President Trump Speaks to Sheriffs Like an Old School Drug Warrior

Sheriff Joe Arpaio
Sheriff Joe Arpaio

Many news outlets have reported on President Trump’s recent meeting with county sheriffs, leading with the president’s joke about destroying the career of a Texas state senator with whom he disagrees on immigration policy.

What was less reported was that the remark that led to Mr. Trump’s joke was that state senator’s attempt to undermine civil asset forfeiture, the drug war tactic by police of taking people’s cash and possessions on the suspicion, but not proof, that they were gained through criminal drug activity. Mr. Trump seems incredulous that we might want to ensure someone’s guilty before taking their stuff.

PARTICIPANT:  Mr. President, on asset forfeiture, we got a state senator in Texas who was talking about introducing legislation to require conviction before we can receive their forfeiture.

THE PRESIDENT:  Can you believe that?

PARTICIPANT:  And I told him that the cartel would build a monument to him in Mexico if he could get that legislation.

THE PRESIDENT:  Who is the state senator?  Want to give his name?  We’ll destroy his career.  (Laughter.)  Okay, thank you.

Many of my articles are predicting a return to previous drug war law enforcement. Many of my readers disagree with me, telling me that Donald Trump is for “states rights” on marijuana, that he’s “100% for” medical marijuana, that he’s a businessman who won’t impede entrepreneurship, that marijuana is too popular with the people, and that the marijuana industry is too big to attack.

I’m no expert on the presidency. But John J. Hudak of the Brooking Institute is. Last weekend at the Virginia Cannabis Conference, he explained how “you’re insane” if you think the marijuana industry is too big and popular to be a target of Republican wrath:

HUDAK: If public opinion was a determinant of what our policies look like, we would have comprehensive immigration reform [and] universal background checks for guns… That 62 or 63 percent of Americans support legalization means nothing to the president of the United States.

Your industry is small by any metric of American capitalism. You are a speck of dust in a clutter of dirt of American capitalism… The president is planning to repeal the Affordable Care Act. If you think that hospitals, doctors and the pharmaceutical industry are small enough to be shaken down by the president, but the cannabis industry is too big to face the same challenge from the president, once again, you’re insane.

Based on the president’s talk with the sheriffs, I’m more convinced than ever that a drug war reboot is coming soon. In Mr. Trump’s opening remarks to the sheriffs, he mentioned without naming it the expansion of providing Naloxone, the opioid overdose cure, to law enforcement. But then he jumps right to hyping the supposed link between Mexican drugs and American crime.

THE PRESIDENT: I just want to let you know that our job is to help you in law enforcement, and we’re going to help you do your job.  We’re going to expand access to abuse-deterring drugs, which a lot of you have been talking about.  They’re out, and they’re very hard to get.  Stop the opioid epidemic.  We’ve got to do it.  It’s a new thing.  And, honestly, people aren’t talking about it enough.  It’s a new thing, and it’s a new problem for you folks.  It’s probably a vast majority of your crimes — or at least a very big portion of your crimes are caused by drugs.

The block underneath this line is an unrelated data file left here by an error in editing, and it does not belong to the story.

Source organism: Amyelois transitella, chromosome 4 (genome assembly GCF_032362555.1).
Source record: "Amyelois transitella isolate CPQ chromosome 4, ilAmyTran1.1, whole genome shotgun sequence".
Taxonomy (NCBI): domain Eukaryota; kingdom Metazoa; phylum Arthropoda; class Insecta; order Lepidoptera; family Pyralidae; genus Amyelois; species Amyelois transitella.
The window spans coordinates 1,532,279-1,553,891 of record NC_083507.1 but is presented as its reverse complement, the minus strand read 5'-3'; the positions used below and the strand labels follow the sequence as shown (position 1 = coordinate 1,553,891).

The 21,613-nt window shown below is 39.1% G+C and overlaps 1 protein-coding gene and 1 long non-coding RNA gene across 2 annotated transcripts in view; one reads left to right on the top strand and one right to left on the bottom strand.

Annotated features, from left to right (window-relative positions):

Of course, Mr. Trump is using “alternative facts” when he claims that “a vast majority” or a “very big portion” of crimes are “caused by drugs”. According to the Bureau of Justice Statistics, “In 2004, 17% of state prisoners and 18% of federal inmates said they committed their current offense to obtain money for drugs.”

Is he referring to the crime of possessing the drugs themselves, as well as actual crimes committed by drug users? Well, that doesn’t represent a very big portion, or a vast majority of all arrests in America, either. According to the FBI’s Uniform Crime Report for 2015, there were 10,797,088 arrests and only 1,488,707 arrests for drug abuse violations.

Maybe he’s adopting the talking points of the National Council on Alcoholism and Drug Dependence, which claims that “Alcohol and drugs are implicated in an estimated 80% of offenses leading to incarceration in the United States…” The only problem for him there is then he has to adopt their position that “Alcohol is a factor in 40% of all violent crimes today” and “About 3 million violent crimes occur each year in which victims perceive the offender to have been drinking” and “half of all homicides and assaults are committed when the offender, victim, or both have been drinking.”

The NCADD goes on to say that “Among violent crimes, with the exception of robberies, the offender is far more likely to have been drinking than under the influence of other drugs.” And when it comes to other drugs and crime, “Many illegal drug users commit no other kinds of crimes, and many persons who commit crimes never use illegal drugs.”

Mr. Trump continued to wax rhapsodic about the scourge of drugs:

THE PRESIDENT: We’re going to stop the border.  We’re going to stop — we’re not going to have the drugs pouring from the border like they have been.  We will work with you on supporting your longstanding efforts to strengthen the bonds between the communities and the police, which is very important.  And it’s sort a new phenomenon to a certain extent, and it’s happening more and more.  And some great results out when you can strengthen the bonds.

We’re committed to securing our borders to reduce crime, illegal drugs, human trafficking, especially in border counties.  We have a lot of the border counties represented.